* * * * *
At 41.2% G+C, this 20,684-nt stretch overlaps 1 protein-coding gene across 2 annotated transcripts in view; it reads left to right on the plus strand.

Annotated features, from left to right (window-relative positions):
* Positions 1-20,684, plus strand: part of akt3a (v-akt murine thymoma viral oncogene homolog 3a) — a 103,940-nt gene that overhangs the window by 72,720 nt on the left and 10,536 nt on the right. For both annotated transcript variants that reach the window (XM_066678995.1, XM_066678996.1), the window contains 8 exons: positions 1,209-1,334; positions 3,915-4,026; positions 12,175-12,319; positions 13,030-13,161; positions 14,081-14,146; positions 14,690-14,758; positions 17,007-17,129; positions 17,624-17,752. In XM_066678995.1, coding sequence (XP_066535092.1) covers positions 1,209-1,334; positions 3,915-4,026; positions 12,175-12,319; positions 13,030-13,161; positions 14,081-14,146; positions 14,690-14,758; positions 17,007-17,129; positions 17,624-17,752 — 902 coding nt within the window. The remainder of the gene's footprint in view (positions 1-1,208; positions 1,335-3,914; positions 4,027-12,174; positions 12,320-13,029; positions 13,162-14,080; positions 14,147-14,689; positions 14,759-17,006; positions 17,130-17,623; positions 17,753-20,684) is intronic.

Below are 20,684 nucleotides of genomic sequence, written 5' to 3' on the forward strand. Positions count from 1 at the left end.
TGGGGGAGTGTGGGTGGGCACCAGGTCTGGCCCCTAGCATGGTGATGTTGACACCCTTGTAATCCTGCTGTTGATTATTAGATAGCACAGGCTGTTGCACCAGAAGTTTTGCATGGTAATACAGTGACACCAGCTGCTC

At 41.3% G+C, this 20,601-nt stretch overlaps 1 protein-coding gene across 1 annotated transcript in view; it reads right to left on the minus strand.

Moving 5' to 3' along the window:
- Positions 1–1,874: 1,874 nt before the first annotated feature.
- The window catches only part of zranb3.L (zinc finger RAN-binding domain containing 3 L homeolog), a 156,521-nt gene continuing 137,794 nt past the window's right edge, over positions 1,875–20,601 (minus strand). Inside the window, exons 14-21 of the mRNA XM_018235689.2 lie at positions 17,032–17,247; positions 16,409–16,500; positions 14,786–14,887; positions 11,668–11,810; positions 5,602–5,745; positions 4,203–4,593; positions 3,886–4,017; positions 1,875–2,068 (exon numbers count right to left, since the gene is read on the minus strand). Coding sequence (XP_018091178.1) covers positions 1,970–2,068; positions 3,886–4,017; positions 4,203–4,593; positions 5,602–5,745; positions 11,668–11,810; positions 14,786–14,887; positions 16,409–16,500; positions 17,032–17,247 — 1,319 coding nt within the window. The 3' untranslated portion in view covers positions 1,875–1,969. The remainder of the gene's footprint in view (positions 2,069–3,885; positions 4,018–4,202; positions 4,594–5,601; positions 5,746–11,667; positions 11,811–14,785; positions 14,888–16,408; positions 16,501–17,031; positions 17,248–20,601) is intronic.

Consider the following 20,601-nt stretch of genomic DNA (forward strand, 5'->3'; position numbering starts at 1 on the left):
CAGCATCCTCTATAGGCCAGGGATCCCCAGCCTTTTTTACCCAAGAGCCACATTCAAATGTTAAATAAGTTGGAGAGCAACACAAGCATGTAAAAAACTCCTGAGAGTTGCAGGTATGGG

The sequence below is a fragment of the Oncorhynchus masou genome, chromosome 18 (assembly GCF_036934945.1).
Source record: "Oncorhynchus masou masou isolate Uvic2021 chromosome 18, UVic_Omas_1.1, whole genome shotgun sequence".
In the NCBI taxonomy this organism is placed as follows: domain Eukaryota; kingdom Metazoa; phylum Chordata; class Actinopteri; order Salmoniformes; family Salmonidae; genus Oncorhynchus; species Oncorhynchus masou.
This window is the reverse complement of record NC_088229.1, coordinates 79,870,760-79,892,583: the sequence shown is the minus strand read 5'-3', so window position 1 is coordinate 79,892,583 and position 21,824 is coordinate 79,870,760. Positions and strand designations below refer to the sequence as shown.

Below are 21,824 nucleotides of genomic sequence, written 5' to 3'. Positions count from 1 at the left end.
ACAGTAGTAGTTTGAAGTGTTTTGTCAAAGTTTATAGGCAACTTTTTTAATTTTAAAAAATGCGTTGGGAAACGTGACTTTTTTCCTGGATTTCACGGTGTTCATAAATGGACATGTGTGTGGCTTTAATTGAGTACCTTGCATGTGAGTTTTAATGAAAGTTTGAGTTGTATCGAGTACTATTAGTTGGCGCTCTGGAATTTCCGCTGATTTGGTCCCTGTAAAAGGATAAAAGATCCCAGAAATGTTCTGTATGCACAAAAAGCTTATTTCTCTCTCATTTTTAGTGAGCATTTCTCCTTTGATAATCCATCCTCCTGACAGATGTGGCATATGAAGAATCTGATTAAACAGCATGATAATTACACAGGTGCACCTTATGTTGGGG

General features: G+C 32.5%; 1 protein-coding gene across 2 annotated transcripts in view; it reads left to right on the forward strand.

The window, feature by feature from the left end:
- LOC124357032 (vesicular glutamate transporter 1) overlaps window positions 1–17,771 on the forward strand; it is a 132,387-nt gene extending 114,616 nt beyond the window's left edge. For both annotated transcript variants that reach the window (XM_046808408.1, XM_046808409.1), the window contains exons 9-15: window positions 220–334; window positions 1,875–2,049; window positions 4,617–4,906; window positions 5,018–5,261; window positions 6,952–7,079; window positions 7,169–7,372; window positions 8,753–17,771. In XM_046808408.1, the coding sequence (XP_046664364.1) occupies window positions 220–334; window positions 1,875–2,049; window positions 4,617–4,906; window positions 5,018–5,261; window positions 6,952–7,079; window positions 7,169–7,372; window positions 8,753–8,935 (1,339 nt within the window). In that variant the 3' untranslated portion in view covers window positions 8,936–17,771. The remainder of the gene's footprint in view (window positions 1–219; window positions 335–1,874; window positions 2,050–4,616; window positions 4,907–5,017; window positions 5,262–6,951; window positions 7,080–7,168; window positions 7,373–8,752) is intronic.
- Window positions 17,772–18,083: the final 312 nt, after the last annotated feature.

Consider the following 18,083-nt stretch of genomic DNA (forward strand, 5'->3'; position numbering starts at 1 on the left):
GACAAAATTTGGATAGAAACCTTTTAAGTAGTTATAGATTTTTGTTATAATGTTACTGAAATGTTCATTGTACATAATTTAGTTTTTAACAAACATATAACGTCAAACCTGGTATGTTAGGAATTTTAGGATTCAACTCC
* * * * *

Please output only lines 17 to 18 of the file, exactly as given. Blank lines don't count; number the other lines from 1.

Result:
ACAGTAGTAGTTTGAAGTGTTTTGTCAAAGTTTATAGGCAACTTTTTTAATTTTAAAAAATGCGTTGGGAAACGTGACTTTTTTCCTGGATTTCACGGTGTTCATAAATGGACATGTGTGTGGCTTTAATTGAGTACCTTGCATGTGAGTTTTAATGAAAGTTTGAGTTGTATCGAGTACTATTAGTTGGCGCTCTGGAATTTCCGCTGATTTGGTCCCTGTAAAAGGATAAAAGATCCCAGAAATGTTCTGTATGCACAAAAAGCTTATTTCTCTCTCATTTTTAGTGAGCATTTCTCCTTTGATAATCCATCCTCCTGACAGATGTGGCATATGAAGAATCTGATTAAACAGCATGATAATTACACAGGTGCACCTTATGTTGGGG

General features: G+C 32.5%; 1 protein-coding gene across 2 annotated transcripts in view; it reads left to right on the forward strand.